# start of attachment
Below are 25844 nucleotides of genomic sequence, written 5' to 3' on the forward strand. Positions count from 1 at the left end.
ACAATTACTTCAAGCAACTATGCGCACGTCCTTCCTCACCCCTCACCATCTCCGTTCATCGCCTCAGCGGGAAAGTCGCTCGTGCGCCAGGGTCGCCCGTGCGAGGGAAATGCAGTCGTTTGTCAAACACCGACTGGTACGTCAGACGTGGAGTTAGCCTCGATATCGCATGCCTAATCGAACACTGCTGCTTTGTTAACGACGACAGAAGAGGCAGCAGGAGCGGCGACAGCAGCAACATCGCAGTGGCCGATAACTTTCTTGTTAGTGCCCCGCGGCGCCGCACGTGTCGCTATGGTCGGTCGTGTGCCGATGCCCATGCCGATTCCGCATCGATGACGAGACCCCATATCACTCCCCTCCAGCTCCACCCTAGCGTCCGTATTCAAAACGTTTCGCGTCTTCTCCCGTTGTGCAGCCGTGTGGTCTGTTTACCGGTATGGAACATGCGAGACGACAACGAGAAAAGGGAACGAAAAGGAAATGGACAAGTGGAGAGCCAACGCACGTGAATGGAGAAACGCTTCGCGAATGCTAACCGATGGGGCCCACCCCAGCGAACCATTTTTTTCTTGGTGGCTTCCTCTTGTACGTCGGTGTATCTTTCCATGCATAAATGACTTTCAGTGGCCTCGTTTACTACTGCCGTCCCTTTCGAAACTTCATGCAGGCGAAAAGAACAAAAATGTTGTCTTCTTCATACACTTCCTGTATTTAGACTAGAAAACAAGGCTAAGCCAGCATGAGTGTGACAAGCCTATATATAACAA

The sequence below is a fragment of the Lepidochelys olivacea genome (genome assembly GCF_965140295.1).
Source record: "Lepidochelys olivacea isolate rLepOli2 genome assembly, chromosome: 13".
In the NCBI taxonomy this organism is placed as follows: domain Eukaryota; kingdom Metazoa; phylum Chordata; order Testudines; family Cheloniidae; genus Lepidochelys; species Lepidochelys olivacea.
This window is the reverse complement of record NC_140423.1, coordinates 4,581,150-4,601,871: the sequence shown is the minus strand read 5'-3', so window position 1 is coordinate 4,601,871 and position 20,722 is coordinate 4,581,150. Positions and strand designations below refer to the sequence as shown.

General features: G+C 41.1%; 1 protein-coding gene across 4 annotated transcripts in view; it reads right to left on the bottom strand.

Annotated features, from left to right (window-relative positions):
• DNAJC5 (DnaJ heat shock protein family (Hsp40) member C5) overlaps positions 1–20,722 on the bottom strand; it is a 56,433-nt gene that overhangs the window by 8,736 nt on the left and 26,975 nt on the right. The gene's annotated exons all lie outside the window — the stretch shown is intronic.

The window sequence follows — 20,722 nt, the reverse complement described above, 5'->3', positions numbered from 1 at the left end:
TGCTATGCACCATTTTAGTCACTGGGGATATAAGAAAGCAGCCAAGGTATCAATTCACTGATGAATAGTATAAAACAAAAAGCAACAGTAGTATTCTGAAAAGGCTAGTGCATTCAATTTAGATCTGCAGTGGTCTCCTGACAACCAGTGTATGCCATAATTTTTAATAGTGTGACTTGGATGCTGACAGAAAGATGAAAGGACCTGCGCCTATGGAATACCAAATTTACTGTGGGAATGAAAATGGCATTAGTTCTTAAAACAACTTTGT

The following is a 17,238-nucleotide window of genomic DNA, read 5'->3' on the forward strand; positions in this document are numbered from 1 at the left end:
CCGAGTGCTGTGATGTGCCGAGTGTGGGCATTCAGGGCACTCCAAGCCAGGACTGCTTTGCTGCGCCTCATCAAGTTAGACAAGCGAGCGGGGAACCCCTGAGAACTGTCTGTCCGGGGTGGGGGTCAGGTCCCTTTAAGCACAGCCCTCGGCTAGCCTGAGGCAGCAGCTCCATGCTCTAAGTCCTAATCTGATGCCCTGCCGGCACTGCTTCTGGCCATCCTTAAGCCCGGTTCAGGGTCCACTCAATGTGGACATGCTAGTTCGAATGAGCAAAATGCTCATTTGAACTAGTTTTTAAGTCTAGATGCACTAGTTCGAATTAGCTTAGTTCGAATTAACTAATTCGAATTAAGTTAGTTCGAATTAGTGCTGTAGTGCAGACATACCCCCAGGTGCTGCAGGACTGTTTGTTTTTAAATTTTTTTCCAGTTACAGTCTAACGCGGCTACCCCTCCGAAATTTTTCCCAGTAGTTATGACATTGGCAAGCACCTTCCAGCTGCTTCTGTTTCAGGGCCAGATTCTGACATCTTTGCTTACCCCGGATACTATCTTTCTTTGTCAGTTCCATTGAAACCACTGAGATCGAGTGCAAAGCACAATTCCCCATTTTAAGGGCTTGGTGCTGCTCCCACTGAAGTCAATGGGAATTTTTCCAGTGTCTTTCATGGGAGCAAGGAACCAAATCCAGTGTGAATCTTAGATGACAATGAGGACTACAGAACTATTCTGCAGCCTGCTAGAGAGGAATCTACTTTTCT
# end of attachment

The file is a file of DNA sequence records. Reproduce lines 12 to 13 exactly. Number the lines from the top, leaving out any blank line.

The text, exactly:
The following is a 17,238-nucleotide window of genomic DNA, read 5'->3' on the forward strand; positions in this document are numbered from 1 at the left end:
CCGAGTGCTGTGATGTGCCGAGTGTGGGCATTCAGGGCACTCCAAGCCAGGACTGCTTTGCTGCGCCTCATCAAGTTAGACAAGCGAGCGGGGAACCCCTGAGAACTGTCTGTCCGGGGTGGGGGTCAGGTCCCTTTAAGCACAGCCCTCGGCTAGCCTGAGGCAGCAGCTCCATGCTCTAAGTCCTAATCTGATGCCCTGCCGGCACTGCTTCTGGCCATCCTTAAGCCCGGTTCAGGGTCCACTCAATGTGGACATGCTAGTTCGAATGAGCAAAATGCTCATTTGAACTAGTTTTTAAGTCTAGATGCACTAGTTCGAATTAGCTTAGTTCGAATTAACTAATTCGAATTAAGTTAGTTCGAATTAGTGCTGTAGTGCAGACATACCCCCAGGTGCTGCAGGACTGTTTGTTTTTAAATTTTTTTCCAGTTACAGTCTAACGCGGCTACCCCTCCGAAATTTTTCCCAGTAGTTATGACATTGGCAAGCACCTTCCAGCTGCTTCTGTTTCAGGGCCAGATTCTGACATCTTTGCTTACCCCGGATACTATCTTTCTTTGTCAGTTCCATTGAAACCACTGAGATCGAGTGCAAAGCACAATTCCCCATTTTAAGGGCTTGGTGCTGCTCCCACTGAAGTCAATGGGAATTTTTCCAGTGTCTTTCATGGGAGCAAGGAACCAAATCCAGTGTGAATCTTAGATGACAATGAGGACTACAGAACTATTCTGCAGCCTGCTAGAGAGGAATCTACTTTTCT